The Sixers continue to sound high on Luwawu’s long-term future, but they do not mince words regarding what they need him to improve. The shot is everything for TLC.

“I can tell you what he needs to do to become a better basketball player, and that is to continue to hunt three point shots and be able to knock them down,” said Lange. “He’s not a guy that has to have the basketball to be effective. He’s a really good floor runner, really good at just cutting and moving without the basketball in the half court.”

“With guys like Ben and Joel, that’s a real needed skill for us. So if we can develop the jump shot a little bit better, Timmy will play a lot.”

The young wing is doing his part to improve that area of this game. During the segment of Friday’s mini-camp that was open to the public, TLC ran through a barrage of shooting drills along with Robert Covington and Joel Embiid (more on him later), looking a little smoother with his release than he has in the past.

Mechanically, there are still some things to clean up—his hand placement leaves a little something to be desired—but he ultimately feels he is headed in the right direction.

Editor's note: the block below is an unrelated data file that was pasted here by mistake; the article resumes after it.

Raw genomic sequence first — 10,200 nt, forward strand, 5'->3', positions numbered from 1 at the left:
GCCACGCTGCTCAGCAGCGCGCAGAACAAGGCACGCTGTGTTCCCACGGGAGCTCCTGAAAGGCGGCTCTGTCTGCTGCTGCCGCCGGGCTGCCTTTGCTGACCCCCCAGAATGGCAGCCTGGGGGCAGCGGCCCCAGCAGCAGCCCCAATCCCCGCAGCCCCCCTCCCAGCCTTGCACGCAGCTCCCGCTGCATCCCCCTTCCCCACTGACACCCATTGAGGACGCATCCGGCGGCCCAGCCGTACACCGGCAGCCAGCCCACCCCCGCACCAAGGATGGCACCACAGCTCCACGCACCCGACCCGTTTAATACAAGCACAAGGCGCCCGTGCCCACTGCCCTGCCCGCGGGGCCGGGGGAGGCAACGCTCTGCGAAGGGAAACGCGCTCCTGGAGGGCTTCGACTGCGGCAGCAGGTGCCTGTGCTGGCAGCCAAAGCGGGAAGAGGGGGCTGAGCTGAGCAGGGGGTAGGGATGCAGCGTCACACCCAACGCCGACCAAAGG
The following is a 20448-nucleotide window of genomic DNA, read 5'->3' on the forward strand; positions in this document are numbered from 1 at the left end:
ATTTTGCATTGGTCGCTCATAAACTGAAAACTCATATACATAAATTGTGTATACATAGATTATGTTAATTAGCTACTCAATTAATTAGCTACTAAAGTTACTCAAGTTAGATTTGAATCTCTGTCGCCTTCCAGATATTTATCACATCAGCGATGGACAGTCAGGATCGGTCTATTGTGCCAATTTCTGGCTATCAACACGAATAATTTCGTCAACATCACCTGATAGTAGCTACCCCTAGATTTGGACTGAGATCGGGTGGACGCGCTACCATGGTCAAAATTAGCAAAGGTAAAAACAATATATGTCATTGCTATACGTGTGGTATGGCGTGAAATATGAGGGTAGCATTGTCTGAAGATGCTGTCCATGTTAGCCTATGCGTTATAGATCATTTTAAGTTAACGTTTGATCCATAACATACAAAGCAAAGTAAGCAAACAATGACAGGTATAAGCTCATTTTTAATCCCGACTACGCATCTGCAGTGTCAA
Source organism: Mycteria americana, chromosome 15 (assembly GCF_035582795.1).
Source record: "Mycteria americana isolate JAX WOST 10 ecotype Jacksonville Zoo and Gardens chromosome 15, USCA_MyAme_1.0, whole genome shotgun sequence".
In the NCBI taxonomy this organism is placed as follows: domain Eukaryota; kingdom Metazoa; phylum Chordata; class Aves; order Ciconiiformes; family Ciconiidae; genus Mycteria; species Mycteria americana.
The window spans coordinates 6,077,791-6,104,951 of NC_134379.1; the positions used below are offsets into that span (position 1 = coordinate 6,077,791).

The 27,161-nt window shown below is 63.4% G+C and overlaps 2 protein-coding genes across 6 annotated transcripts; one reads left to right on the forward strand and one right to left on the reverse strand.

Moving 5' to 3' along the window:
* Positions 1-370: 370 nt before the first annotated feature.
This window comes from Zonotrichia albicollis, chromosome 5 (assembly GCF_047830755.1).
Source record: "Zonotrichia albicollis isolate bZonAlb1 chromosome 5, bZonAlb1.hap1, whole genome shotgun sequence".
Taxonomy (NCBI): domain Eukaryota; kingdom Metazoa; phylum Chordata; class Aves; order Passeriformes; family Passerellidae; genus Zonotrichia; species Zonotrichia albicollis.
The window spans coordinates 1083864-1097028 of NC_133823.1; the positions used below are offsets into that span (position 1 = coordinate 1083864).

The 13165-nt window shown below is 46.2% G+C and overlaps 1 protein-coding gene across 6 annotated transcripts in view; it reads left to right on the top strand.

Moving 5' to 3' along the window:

“I have to work on off-the-dribble and all that kind of stuff, but I think my shot improved a lot this year,” he said. “I’m the kind of guy who doesn’t need the ball to get open shots. Just have to move and get to the right spots at the right time.”

Joel Embiid is a savage, even during casual workouts

Sixers fans got a sneak peek of Embiid’s competitiveness when they watched him dive over chairs and bust his ass on both ends during his rookie year. And if you thought he might have an off switch while going through workouts at the practice facility, think again.

Running through the aforementioned shooting drills, Embiid and Covington relentlessly talked shit as they went through a series of shooting simulations. They went through every possible routine you can imagine—curling off screens, mid-range step backs, corner threes—and the big man more than held his own, besting their do-it-all wing in a number of drills.

The weirdest part of it all (despite watching him do a lot of this stuff last season) is how easy it appears to be for him. He missed two full seasons as a young player, has very little basketball experience generally, and yet he’s able to casually knock down one-legged shots from three as if it’s not a big deal.

Don’t mistake how easy it looks for a commentary on the work that goes into getting him to this point. As a lot of the mini-camp participants and other stragglers around the facility made their way to the showers and/or out of the facility, Embiid and Covington just kept going and going, hoisting up shots as their legs began to tire.

And just as the media was set to leave the gym, Embiid started drifting to the other end of the court, still jostling Covington on his way there. He stopped for a brief moment during his walk, eyeing up the basket from half court.

I don’t have to tell you he swished it, right?